With antisemitism surging in NYC, 8th graders to learn more about Holocaust

All eighth-graders in New York City public schools will have the opportunity to learn about the Holocaust through field trips to the Museum of Jewish Heritage in lower Manhattan, as city officials grapple with growing antisemitism during the Israel-Hamas war, they announced Thursday.

The program was spearheaded by Councilwoman Julie Menin, D-Manhattan, who, as the daughter of a Holocaust survivor, approached the museum with a vision of a universal field trip program after a rash of antisemitic incidents.

The local Education Department has received 281 reports of religious bias this school year, including 42% logged as anti-Jewish hate.

“You simply cannot learn about the Holocaust from a textbook — it is not possible,” Menin said at a press conference. “You need to viscerally see and hear the stories and materials that are on display in this exhibition.”

The museum visits, which are optional for schools, are part of a $2.5 million private-public partnership that will start this fall and run for the next three years. It’s expected to reach at least 85,000 students in district and charter schools.

“This institution is committed to fighting antisemitism and hate by providing good information when there is out there so much bad information,” said Jack Kliger, president of the Museum of Jewish Heritage.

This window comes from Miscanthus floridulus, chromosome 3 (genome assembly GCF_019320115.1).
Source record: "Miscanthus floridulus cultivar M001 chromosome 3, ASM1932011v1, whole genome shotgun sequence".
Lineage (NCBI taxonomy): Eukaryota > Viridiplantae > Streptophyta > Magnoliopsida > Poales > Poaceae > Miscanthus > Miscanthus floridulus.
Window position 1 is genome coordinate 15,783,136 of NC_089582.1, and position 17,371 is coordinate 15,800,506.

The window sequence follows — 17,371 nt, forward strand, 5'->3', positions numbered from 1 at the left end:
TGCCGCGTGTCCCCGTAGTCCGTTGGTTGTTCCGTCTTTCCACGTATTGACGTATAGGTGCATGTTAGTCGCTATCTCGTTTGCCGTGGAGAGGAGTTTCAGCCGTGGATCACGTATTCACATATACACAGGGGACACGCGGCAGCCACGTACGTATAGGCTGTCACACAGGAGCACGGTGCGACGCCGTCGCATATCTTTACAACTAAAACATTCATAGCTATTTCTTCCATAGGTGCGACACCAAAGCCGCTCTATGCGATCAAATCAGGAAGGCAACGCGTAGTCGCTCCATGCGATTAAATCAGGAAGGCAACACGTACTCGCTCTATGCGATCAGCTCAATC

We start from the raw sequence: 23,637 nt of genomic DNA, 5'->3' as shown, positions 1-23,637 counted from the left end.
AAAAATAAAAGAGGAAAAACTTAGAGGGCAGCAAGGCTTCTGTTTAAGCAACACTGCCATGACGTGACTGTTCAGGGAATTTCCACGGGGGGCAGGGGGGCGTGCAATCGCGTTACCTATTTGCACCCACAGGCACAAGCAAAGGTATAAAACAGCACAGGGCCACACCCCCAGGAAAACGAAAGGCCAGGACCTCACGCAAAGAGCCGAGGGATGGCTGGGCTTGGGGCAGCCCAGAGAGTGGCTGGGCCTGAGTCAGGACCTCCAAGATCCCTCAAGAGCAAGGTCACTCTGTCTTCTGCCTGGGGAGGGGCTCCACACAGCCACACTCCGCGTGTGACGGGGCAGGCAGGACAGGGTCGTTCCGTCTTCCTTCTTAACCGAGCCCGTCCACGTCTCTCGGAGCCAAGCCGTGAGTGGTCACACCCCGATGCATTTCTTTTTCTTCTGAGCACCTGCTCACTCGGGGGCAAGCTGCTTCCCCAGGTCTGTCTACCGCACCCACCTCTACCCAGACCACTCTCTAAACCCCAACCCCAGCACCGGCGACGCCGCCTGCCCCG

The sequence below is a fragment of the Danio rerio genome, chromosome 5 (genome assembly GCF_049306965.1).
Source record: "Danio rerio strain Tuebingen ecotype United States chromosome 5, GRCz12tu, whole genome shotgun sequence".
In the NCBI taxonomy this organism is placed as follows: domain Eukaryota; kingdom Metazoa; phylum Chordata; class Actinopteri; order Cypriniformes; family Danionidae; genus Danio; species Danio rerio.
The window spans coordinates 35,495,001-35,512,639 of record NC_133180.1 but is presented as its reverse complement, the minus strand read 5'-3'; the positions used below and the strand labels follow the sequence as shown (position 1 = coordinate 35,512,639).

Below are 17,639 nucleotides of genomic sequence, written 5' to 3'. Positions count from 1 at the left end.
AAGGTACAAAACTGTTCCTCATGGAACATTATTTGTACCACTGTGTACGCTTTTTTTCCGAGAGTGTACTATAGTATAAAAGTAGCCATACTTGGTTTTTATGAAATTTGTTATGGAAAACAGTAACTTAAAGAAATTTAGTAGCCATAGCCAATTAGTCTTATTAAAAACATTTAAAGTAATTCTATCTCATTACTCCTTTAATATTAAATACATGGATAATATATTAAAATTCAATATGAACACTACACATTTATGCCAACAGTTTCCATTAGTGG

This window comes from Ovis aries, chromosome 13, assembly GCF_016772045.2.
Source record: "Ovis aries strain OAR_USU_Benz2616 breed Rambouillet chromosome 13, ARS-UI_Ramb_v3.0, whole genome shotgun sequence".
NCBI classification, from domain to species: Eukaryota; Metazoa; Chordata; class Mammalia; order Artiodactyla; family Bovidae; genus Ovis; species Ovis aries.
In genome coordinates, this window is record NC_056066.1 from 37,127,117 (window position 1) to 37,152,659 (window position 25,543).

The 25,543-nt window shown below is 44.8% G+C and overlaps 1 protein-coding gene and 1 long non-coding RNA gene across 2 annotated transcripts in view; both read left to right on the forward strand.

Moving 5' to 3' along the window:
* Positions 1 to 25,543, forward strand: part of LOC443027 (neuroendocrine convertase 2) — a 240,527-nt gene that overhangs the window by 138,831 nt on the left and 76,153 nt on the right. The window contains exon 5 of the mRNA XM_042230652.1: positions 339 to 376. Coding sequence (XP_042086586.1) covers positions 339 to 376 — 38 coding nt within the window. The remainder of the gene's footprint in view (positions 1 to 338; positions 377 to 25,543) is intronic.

The funding includes $1 million from the foundation of Jon Gray, president of the investment firm Blackstone.

“While we’re saddened by the urgent need for this program, given the rising tide of hate and antisemitism,” said Gray, “we’re optimistic about the impact it will have on countless students across the city.”

Guides will lead students through the main part of the museum on the rise of antisemitism before and throughout the Holocaust and another exhibition on the rescue of Danish Jews during the Nazi campaign, according to a news release. The staff can facilitate discussions and provide teachers with pre- and posttour resources to use in the classroom.

The museum is also expected to use the funding to hire additional education staff and proactively reach out to schools to schedule visits.

“We’re doing our best to meet this moment,” said Schools Chancellor David Banks. “It is not easy. I do not have all the answers. But I know together — if we work together in a spirit of collaboration — we will get there.”